Cate decided, yes indeed.  The means may differ, but the needs themselves are pretty standard for all of us.  

I do not use the term "special needs" for no other reason than because my children and my experience have rendered it meaningless.


  1. I was just thinking about this today and wondering how we got here, so heavy with the terminology. You've explained things very nicely and your young girl is a wise one, no? I'm not sure how I feel, though, about not differentiating my daughter's needs from her brother's -- the use of the word is often just a practical use -- to get her certain services, etc. It's also a way to explain quickly the differences -- just today someone asked me why I don't let my fifteen year old daughter babysit my nine year old son. I said, "Because she has special needs." That way, I didn't have to go into the nature of her disability -- the cognitive and physical differences, the seizures, etc. -- I'm babbling on here basically just to say that I use the term "special needs" in a practical sense although your post has made me think about whether I over-use it.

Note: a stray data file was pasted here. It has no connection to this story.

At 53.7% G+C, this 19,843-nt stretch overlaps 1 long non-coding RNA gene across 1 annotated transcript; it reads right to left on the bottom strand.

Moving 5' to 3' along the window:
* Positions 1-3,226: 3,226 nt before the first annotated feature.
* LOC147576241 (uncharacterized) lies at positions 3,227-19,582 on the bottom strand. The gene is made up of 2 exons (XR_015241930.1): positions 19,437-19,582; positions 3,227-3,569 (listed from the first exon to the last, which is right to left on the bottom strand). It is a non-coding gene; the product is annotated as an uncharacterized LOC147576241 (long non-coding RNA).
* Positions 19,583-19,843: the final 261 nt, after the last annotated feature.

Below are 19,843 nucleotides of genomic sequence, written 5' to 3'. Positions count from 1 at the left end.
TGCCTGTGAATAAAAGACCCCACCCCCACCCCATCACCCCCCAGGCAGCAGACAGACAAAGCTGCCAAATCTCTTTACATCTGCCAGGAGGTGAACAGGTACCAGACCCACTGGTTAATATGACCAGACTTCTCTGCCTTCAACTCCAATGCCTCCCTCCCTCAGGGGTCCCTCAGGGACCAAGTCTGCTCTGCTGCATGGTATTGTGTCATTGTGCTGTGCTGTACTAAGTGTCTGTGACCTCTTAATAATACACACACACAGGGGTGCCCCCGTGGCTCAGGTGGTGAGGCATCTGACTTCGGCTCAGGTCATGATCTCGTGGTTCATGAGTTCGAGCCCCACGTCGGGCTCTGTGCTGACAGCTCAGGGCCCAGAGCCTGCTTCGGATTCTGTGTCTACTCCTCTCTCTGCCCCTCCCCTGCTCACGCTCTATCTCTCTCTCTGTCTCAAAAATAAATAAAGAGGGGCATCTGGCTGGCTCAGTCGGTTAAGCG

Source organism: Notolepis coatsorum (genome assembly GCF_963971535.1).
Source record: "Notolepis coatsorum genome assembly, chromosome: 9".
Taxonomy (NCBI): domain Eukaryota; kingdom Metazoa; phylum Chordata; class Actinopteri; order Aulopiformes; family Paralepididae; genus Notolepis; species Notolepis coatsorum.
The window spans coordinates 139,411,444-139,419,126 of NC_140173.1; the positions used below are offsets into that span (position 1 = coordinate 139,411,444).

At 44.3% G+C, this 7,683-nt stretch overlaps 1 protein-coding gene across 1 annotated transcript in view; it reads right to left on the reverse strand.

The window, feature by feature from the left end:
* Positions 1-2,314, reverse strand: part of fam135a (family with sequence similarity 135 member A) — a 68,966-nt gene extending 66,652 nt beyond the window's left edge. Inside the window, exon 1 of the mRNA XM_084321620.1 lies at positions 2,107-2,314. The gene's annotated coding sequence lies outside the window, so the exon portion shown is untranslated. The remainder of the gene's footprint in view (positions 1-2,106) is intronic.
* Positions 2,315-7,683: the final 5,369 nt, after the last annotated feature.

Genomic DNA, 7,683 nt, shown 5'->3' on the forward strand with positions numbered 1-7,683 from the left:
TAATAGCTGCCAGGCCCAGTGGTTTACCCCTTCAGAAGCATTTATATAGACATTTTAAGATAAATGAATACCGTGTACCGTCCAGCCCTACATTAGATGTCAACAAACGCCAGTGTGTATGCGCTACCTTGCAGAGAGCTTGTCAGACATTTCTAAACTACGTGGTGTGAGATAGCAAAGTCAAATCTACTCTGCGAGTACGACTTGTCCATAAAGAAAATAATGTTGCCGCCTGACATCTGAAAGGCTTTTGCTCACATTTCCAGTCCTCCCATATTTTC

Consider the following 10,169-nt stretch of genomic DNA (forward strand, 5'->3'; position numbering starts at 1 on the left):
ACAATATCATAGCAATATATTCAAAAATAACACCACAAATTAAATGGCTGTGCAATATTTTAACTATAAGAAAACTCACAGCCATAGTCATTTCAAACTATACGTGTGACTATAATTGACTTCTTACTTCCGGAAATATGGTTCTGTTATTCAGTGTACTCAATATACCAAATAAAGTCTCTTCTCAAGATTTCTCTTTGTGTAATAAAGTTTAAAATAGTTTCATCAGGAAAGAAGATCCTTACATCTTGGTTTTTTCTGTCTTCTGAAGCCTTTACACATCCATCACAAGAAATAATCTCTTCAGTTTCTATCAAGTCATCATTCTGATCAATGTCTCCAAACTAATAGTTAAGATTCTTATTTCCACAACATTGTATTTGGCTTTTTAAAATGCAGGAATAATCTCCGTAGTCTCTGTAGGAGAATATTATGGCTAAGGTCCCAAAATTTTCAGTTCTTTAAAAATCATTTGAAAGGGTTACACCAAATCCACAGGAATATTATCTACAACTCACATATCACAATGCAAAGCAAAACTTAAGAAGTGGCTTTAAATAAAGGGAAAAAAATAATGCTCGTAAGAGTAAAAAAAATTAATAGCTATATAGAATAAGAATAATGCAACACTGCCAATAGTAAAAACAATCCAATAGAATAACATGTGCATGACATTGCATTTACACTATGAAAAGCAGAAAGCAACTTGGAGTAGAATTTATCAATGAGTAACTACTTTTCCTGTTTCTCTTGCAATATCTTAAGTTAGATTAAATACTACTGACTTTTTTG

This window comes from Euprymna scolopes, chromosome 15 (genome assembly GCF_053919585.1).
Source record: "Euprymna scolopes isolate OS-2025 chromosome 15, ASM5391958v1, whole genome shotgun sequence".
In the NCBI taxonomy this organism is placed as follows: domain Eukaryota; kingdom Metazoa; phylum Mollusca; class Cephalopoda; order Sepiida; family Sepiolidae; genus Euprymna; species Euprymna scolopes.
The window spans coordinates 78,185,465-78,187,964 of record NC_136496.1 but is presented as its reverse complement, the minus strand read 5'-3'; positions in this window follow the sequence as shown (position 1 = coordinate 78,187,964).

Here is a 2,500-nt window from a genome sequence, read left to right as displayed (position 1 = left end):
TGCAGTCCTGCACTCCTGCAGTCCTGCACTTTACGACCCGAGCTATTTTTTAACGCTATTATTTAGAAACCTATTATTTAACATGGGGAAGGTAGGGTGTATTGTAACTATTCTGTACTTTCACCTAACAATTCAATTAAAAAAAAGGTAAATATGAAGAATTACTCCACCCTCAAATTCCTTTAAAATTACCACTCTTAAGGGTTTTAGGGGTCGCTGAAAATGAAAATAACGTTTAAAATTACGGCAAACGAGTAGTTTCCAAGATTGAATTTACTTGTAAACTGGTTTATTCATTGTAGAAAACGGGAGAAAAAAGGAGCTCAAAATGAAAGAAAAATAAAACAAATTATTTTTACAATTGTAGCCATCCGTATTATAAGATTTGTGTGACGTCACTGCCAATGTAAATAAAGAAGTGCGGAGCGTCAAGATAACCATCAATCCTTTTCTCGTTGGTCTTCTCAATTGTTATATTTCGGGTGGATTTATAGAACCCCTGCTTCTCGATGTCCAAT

2. Yes, Elizabeth, there certainly are times when referring to differences is required for context, for practical reasons. In these cases, I say "Addie has developmental differences." It just feels like "special needs" points in the wrong direction for distinction and also sort of makes people feel removed, and even unqualified to find out more, like the needs themselves are so specialized and complicated that they can't even begin to understand them. I think it stops people from inquiring further and allows them to draw conclusions that may have nothing to do with who my child is. Personally, I never mind getting into the nature of Addie's originality with people who are open to hearing it, people who are willing to learn about it so that they can begin to develop a relationship with Addie that doesn't require me in the middle.